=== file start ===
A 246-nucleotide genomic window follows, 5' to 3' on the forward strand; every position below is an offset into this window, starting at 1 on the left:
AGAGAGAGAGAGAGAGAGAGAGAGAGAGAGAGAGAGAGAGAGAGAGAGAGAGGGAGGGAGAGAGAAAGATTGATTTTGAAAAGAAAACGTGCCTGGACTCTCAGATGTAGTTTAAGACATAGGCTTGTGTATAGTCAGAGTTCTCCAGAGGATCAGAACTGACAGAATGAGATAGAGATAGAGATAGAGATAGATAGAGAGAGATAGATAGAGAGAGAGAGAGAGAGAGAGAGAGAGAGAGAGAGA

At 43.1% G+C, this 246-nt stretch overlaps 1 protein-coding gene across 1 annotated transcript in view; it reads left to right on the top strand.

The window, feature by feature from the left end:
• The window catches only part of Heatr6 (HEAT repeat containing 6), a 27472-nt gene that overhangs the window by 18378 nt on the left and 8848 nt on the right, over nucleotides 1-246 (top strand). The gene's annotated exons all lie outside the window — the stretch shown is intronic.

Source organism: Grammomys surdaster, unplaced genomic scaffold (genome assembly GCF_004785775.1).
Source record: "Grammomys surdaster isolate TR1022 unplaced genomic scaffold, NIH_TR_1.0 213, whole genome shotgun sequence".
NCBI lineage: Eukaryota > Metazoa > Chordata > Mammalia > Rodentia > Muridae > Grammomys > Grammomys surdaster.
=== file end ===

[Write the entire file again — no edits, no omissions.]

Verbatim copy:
A 246-nucleotide genomic window follows, 5' to 3' on the forward strand; every position below is an offset into this window, starting at 1 on the left:
AGAGAGAGAGAGAGAGAGAGAGAGAGAGAGAGAGAGAGAGAGAGAGAGAGAGGGAGGGAGAGAGAAAGATTGATTTTGAAAAGAAAACGTGCCTGGACTCTCAGATGTAGTTTAAGACATAGGCTTGTGTATAGTCAGAGTTCTCCAGAGGATCAGAACTGACAGAATGAGATAGAGATAGAGATAGAGATAGATAGAGAGAGATAGATAGAGAGAGAGAGAGAGAGAGAGAGAGAGAGAGAGAGA

At 43.1% G+C, this 246-nt stretch overlaps 1 protein-coding gene across 1 annotated transcript in view; it reads left to right on the top strand.

The window, feature by feature from the left end:
• The window catches only part of Heatr6 (HEAT repeat containing 6), a 27472-nt gene that overhangs the window by 18378 nt on the left and 8848 nt on the right, over nucleotides 1-246 (top strand). The gene's annotated exons all lie outside the window — the stretch shown is intronic.

Source organism: Grammomys surdaster, unplaced genomic scaffold (genome assembly GCF_004785775.1).
Source record: "Grammomys surdaster isolate TR1022 unplaced genomic scaffold, NIH_TR_1.0 213, whole genome shotgun sequence".
NCBI lineage: Eukaryota > Metazoa > Chordata > Mammalia > Rodentia > Muridae > Grammomys > Grammomys surdaster.